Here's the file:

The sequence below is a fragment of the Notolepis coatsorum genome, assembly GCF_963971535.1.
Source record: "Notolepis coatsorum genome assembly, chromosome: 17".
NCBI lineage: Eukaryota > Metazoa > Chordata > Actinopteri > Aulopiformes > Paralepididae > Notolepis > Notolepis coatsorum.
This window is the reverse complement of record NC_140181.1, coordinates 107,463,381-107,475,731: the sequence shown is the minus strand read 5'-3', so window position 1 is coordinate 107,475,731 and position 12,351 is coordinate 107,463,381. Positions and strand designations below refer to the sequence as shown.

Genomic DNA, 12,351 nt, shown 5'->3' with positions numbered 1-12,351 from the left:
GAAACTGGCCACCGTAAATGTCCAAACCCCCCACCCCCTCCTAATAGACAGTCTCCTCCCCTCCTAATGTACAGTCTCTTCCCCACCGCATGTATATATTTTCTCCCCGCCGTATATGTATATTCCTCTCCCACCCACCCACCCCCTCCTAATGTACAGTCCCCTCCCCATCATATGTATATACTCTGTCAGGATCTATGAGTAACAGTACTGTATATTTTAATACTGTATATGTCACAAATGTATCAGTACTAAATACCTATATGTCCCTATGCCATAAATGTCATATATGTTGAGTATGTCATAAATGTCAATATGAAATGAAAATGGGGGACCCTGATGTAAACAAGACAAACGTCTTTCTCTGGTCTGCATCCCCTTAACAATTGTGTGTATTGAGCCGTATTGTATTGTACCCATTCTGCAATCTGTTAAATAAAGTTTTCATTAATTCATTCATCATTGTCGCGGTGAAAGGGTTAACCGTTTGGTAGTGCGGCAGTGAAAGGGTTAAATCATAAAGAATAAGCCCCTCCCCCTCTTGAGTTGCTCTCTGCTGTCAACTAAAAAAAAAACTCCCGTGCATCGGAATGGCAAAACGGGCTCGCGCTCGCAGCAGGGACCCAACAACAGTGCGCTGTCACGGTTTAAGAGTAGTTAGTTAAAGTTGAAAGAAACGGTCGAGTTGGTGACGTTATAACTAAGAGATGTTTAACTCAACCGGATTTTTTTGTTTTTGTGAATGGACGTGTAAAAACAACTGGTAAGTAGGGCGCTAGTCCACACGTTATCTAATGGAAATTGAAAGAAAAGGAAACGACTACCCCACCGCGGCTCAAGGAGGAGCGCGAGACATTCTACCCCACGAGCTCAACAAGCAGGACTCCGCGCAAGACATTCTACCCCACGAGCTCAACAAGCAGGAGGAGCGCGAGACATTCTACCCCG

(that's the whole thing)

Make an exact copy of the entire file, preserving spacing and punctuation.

The sequence below is a fragment of the Notolepis coatsorum genome, assembly GCF_963971535.1.
Source record: "Notolepis coatsorum genome assembly, chromosome: 17".
NCBI lineage: Eukaryota > Metazoa > Chordata > Actinopteri > Aulopiformes > Paralepididae > Notolepis > Notolepis coatsorum.
This window is the reverse complement of record NC_140181.1, coordinates 107,463,381-107,475,731: the sequence shown is the minus strand read 5'-3', so window position 1 is coordinate 107,475,731 and position 12,351 is coordinate 107,463,381. Positions and strand designations below refer to the sequence as shown.

Genomic DNA, 12,351 nt, shown 5'->3' with positions numbered 1-12,351 from the left:
GAAACTGGCCACCGTAAATGTCCAAACCCCCCACCCCCTCCTAATAGACAGTCTCCTCCCCTCCTAATGTACAGTCTCTTCCCCACCGCATGTATATATTTTCTCCCCGCCGTATATGTATATTCCTCTCCCACCCACCCACCCCCTCCTAATGTACAGTCCCCTCCCCATCATATGTATATACTCTGTCAGGATCTATGAGTAACAGTACTGTATATTTTAATACTGTATATGTCACAAATGTATCAGTACTAAATACCTATATGTCCCTATGCCATAAATGTCATATATGTTGAGTATGTCATAAATGTCAATATGAAATGAAAATGGGGGACCCTGATGTAAACAAGACAAACGTCTTTCTCTGGTCTGCATCCCCTTAACAATTGTGTGTATTGAGCCGTATTGTATTGTACCCATTCTGCAATCTGTTAAATAAAGTTTTCATTAATTCATTCATCATTGTCGCGGTGAAAGGGTTAACCGTTTGGTAGTGCGGCAGTGAAAGGGTTAAATCATAAAGAATAAGCCCCTCCCCCTCTTGAGTTGCTCTCTGCTGTCAACTAAAAAAAAAACTCCCGTGCATCGGAATGGCAAAACGGGCTCGCGCTCGCAGCAGGGACCCAACAACAGTGCGCTGTCACGGTTTAAGAGTAGTTAGTTAAAGTTGAAAGAAACGGTCGAGTTGGTGACGTTATAACTAAGAGATGTTTAACTCAACCGGATTTTTTTGTTTTTGTGAATGGACGTGTAAAAACAACTGGTAAGTAGGGCGCTAGTCCACACGTTATCTAATGGAAATTGAAAGAAAAGGAAACGACTACCCCACCGCGGCTCAAGGAGGAGCGCGAGACATTCTACCCCACGAGCTCAACAAGCAGGACTCCGCGCAAGACATTCTACCCCACGAGCTCAACAAGCAGGAGGAGCGCGAGACATTCTACCCCG